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Wheeler Visit to Oil and Gas Conference Highlights Methane Concerns

Pennsylvania is the nation's second-largest natural gas producer and a major source of methane emissions. (anita_starzycka/Pixabay)
Pennsylvania is the nation's second-largest natural gas producer and a major source of methane emissions. (anita_starzycka/Pixabay)
October 24, 2018

PITTSBURGH – Environmental advocates say acting Environmental Protection Agency Administrator Andrew Wheeler's push to weaken methane regulations is bad for the environment and bad for Pennsylvania.

Wheeler is addressing the state's oil and gas industry at the Shale Insights Conference in Pittsburgh today. Methane is a potent greenhouse gas responsible for about a quarter of global climate change, and the Keystone State is the second-largest natural gas producer in the country.

Joseph Minott, executive director of the Clean Air Council, said the EPA is in the process of rolling back standards meant to cut methane emissions from new and modified oil and gas wells.

"A majority of Pennsylvania residents actually want more action on climate change, and not less," he said. "So, I think Mr. Wheeler's attempt to promote the Trump administration's weakening of regulatory requirements will not be welcome in Pennsylvania."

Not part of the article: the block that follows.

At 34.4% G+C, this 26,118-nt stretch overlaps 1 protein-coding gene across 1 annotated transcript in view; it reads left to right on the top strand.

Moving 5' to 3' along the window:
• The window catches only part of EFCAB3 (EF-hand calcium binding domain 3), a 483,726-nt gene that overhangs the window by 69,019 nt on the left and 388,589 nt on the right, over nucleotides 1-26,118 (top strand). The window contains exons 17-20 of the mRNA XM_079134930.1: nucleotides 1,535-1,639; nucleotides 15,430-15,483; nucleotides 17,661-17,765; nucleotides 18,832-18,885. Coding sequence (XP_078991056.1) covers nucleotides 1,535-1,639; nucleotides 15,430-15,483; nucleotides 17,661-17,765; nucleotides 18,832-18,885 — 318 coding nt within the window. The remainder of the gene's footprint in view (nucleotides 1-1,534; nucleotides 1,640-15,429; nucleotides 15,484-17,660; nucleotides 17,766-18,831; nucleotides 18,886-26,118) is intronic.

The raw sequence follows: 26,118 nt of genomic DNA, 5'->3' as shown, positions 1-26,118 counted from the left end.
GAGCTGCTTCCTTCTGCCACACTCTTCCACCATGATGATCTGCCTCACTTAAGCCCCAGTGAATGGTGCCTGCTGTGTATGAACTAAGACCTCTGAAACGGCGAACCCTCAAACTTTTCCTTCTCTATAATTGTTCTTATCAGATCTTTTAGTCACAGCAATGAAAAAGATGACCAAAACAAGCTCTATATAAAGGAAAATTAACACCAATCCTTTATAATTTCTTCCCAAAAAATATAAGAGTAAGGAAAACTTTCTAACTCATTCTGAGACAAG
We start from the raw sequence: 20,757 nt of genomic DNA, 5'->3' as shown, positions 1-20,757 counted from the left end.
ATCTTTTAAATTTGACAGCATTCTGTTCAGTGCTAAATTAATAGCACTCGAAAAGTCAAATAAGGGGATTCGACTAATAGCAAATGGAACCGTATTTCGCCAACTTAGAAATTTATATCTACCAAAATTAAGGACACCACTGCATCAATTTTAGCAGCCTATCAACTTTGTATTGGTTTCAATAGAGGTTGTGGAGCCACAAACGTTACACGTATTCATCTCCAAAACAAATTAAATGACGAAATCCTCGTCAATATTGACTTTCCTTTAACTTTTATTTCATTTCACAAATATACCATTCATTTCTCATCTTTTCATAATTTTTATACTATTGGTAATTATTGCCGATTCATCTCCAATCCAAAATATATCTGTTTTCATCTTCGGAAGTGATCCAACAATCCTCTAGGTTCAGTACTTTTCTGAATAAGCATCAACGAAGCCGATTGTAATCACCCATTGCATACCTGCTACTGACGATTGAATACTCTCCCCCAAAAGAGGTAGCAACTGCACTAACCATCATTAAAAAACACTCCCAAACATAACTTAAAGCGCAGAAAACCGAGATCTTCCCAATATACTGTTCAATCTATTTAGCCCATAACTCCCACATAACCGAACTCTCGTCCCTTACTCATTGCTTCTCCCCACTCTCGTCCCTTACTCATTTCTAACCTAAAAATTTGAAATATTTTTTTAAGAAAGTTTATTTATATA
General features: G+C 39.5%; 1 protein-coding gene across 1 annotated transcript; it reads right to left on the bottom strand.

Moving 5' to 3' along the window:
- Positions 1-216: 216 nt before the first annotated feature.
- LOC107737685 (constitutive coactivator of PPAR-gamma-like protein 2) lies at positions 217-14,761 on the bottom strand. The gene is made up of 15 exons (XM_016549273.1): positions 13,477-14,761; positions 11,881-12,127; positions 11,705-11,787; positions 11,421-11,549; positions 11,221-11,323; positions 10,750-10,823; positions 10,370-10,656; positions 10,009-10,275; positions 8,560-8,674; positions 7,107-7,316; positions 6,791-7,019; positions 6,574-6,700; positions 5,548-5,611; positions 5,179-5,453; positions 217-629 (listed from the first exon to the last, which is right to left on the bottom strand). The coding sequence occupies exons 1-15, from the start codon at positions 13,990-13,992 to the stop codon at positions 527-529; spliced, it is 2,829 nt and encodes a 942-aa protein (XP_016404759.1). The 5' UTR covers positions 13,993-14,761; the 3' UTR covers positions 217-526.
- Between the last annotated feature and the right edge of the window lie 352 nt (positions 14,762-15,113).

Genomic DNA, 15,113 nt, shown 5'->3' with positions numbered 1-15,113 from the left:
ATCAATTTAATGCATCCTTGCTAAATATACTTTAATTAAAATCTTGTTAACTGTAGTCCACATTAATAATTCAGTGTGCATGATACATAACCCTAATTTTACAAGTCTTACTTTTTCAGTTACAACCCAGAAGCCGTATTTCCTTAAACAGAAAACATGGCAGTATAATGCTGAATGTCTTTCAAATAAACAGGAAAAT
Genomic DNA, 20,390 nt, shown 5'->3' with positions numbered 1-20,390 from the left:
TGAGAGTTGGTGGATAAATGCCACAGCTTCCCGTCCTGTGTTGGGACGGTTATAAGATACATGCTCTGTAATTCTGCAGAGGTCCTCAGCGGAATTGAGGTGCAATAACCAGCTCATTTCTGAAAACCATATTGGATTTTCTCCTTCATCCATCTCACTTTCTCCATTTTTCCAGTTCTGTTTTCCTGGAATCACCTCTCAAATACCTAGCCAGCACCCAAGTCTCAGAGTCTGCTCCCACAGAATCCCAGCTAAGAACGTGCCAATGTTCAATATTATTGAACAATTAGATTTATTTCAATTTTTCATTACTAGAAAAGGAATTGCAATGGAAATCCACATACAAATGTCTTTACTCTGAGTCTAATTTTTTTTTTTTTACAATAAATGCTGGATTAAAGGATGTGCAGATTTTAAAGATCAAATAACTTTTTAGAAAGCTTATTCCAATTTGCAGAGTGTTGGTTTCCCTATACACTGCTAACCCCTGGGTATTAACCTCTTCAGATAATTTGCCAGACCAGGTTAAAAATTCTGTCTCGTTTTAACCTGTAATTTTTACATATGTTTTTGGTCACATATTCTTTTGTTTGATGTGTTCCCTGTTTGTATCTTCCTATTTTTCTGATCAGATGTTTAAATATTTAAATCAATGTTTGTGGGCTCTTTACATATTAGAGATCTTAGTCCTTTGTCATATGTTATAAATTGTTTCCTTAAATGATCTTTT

The Trump administration has claimed that rolling back the emission standards will eliminate regulatory red tape and save money for the oil and gas industry. However, Minott said the administration hasn't factored in the costs to human health or climate change. He said the EPA's own estimates of the amount of methane escaping into the air are consistently low.

"Every part of the natural-gas industry – from extraction to processing to transportation – leaks, leaks, leaks methane, every step of the way," he said.

The Pennsylvania Department of Environmental Protection has instituted state regulations to control methane emissions from new and modified oil and gas infrastructure. However, Minott said Gov. Tom Wolf needs to follow through on his campaign promise of four years ago to regulate emissions from the thousands of existing sites across the state.

"At a national level, we're walking away from treaties that would reduce overall carbon emissions; we're trying to weaken regulations," he said. "Our future depends on the states stepping up and doing the right thing."

A recent United Nations report said greenhouse-gas emissions worldwide must be brought under control within the next 12 years to avoid the worst consequences of global climate change. The repprt is online at

Andrea Sears, Public News Service - PA